overlookWe started our day trip early on Tuesday morning heading west on route 30 for Ka’anapali.  Route 30 weaves its way through the towns of Honokowai, Kahana, Napili, and Kapalua on its coastal route to Nakalele Point and the Blowhole site.  At Honokohau Bay the route numbers change and ultimately change to route 340 at Kahakuloa.  It should be noted that the scenery was particularly green on our visit in late September as the island had experienced five near miss hurricanes during the summer months. 

Heavy rains during the summer turned a usual brown landscape into a luscious green.  Some of our photographs Kaanapali appear rather stark as the Hawaiian Islands are largely made of volcanic rock.  The contrast between the windward and leeward sides of the island is striking.  There are parts of the island on the leeward side that have a distinctive desert feel to it.  The windward side gets all the rain and the high mountain ranges mid island prevent raining on the leeward side.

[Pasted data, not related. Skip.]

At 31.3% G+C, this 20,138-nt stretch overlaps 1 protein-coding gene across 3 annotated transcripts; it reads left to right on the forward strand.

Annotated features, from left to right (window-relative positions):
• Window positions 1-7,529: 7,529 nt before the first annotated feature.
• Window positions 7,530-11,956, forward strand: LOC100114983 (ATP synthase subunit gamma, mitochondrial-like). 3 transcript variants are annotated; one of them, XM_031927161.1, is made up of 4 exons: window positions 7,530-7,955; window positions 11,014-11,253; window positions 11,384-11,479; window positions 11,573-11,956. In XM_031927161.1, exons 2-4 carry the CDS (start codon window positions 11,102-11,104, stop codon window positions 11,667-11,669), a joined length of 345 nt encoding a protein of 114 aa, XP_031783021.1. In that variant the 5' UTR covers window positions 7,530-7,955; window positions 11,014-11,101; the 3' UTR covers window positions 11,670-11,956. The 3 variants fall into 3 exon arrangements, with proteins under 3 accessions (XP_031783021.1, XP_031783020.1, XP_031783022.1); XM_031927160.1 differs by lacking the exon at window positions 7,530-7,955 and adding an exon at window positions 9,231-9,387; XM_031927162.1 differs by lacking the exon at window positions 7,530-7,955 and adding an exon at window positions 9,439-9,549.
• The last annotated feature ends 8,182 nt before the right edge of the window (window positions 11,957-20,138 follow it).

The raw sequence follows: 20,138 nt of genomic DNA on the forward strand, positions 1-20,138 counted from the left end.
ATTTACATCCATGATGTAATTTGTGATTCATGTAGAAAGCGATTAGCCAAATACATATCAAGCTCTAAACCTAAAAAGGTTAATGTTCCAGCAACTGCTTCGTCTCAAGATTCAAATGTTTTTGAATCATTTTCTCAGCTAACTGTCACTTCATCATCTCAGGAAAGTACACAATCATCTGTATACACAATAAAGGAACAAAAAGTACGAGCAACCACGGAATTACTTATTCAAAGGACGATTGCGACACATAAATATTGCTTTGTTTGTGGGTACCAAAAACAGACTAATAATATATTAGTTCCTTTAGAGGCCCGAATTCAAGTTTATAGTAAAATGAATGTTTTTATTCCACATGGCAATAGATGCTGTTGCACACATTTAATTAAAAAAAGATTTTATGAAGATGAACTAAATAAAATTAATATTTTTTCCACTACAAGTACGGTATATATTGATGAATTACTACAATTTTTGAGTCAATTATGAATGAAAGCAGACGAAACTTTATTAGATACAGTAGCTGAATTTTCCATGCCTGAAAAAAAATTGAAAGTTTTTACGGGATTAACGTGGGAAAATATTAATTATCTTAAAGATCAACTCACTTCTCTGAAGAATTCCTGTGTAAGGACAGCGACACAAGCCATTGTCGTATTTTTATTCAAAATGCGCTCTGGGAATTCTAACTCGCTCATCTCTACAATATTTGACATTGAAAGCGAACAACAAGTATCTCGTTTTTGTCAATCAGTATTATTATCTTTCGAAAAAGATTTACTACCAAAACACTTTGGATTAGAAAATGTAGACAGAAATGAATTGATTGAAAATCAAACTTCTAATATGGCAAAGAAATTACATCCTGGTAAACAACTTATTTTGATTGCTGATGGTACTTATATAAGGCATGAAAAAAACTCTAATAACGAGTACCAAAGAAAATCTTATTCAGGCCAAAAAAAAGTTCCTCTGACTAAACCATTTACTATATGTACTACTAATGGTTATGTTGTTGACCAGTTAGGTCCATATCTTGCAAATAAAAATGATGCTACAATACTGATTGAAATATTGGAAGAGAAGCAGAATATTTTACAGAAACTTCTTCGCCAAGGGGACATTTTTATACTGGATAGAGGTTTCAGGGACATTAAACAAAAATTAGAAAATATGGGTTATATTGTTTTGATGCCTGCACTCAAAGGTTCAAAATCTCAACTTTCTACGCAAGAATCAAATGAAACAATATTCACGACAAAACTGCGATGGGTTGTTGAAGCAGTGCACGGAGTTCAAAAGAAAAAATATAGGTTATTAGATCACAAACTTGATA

We traveled the grand loupe on the western end of Maui stopping where we could to take pictures.  Some of our stops did not post names other than “roadside attractions” or “scenic view”.  Three miles off the main road at the town of Wailuku is ‘Iao Valley State Park a picturesque area with plenty to photograph.  Route 30 begins south of Wailuku, but before heading back to our hotel we stopped at Maui Ocean Center for a trip through their museum; that highlighted the many species of marine life on and around the island and a burger at the nearby Beach Bums restaurant.  The view from Beach Bums restaurant across Ma’alaea Bay, to what looks to be another island, is actually the eastern side of Maui. 
The final sunset photograph from our balcony has the sun setting behind the island of Lana’ 8.8 miles away.  To see the slideshow click here